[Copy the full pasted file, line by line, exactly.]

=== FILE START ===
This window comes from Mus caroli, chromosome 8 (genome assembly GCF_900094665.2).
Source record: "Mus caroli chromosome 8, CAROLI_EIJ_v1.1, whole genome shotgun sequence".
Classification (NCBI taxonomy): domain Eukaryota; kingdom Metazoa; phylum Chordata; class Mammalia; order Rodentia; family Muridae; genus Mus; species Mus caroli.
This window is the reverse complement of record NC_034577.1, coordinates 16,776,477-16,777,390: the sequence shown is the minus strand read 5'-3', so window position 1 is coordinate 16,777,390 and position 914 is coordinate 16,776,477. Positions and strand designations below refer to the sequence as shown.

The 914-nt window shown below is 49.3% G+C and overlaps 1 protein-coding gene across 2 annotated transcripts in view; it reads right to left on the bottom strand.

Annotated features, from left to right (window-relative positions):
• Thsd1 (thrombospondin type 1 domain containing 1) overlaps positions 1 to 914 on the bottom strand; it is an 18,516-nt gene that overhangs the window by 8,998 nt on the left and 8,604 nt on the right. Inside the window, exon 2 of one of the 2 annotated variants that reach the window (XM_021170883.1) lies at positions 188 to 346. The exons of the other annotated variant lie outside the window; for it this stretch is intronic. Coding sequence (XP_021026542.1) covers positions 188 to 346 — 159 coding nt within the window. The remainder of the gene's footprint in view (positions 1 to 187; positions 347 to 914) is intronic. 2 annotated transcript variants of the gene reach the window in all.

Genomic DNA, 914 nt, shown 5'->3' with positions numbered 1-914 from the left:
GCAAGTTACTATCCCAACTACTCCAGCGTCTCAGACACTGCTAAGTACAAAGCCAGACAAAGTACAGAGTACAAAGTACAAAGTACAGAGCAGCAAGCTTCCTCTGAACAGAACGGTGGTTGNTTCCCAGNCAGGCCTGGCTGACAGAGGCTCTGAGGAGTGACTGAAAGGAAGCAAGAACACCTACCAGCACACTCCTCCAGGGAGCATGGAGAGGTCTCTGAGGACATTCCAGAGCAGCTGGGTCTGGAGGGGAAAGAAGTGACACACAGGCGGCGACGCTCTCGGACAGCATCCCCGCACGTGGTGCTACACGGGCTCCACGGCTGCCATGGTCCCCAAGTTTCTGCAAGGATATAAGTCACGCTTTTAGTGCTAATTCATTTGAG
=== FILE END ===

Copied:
This window comes from Mus caroli, chromosome 8 (genome assembly GCF_900094665.2).
Source record: "Mus caroli chromosome 8, CAROLI_EIJ_v1.1, whole genome shotgun sequence".
Classification (NCBI taxonomy): domain Eukaryota; kingdom Metazoa; phylum Chordata; class Mammalia; order Rodentia; family Muridae; genus Mus; species Mus caroli.
This window is the reverse complement of record NC_034577.1, coordinates 16,776,477-16,777,390: the sequence shown is the minus strand read 5'-3', so window position 1 is coordinate 16,777,390 and position 914 is coordinate 16,776,477. Positions and strand designations below refer to the sequence as shown.

The 914-nt window shown below is 49.3% G+C and overlaps 1 protein-coding gene across 2 annotated transcripts in view; it reads right to left on the bottom strand.

Annotated features, from left to right (window-relative positions):
• Thsd1 (thrombospondin type 1 domain containing 1) overlaps positions 1 to 914 on the bottom strand; it is an 18,516-nt gene that overhangs the window by 8,998 nt on the left and 8,604 nt on the right. Inside the window, exon 2 of one of the 2 annotated variants that reach the window (XM_021170883.1) lies at positions 188 to 346. The exons of the other annotated variant lie outside the window; for it this stretch is intronic. Coding sequence (XP_021026542.1) covers positions 188 to 346 — 159 coding nt within the window. The remainder of the gene's footprint in view (positions 1 to 187; positions 347 to 914) is intronic. 2 annotated transcript variants of the gene reach the window in all.

Genomic DNA, 914 nt, shown 5'->3' with positions numbered 1-914 from the left:
GCAAGTTACTATCCCAACTACTCCAGCGTCTCAGACACTGCTAAGTACAAAGCCAGACAAAGTACAGAGTACAAAGTACAAAGTACAGAGCAGCAAGCTTCCTCTGAACAGAACGGTGGTTGNTTCCCAGNCAGGCCTGGCTGACAGAGGCTCTGAGGAGTGACTGAAAGGAAGCAAGAACACCTACCAGCACACTCCTCCAGGGAGCATGGAGAGGTCTCTGAGGACATTCCAGAGCAGCTGGGTCTGGAGGGGAAAGAAGTGACACACAGGCGGCGACGCTCTCGGACAGCATCCCCGCACGTGGTGCTACACGGGCTCCACGGCTGCCATGGTCCCCAAGTTTCTGCAAGGATATAAGTCACGCTTTTAGTGCTAATTCATTTGAG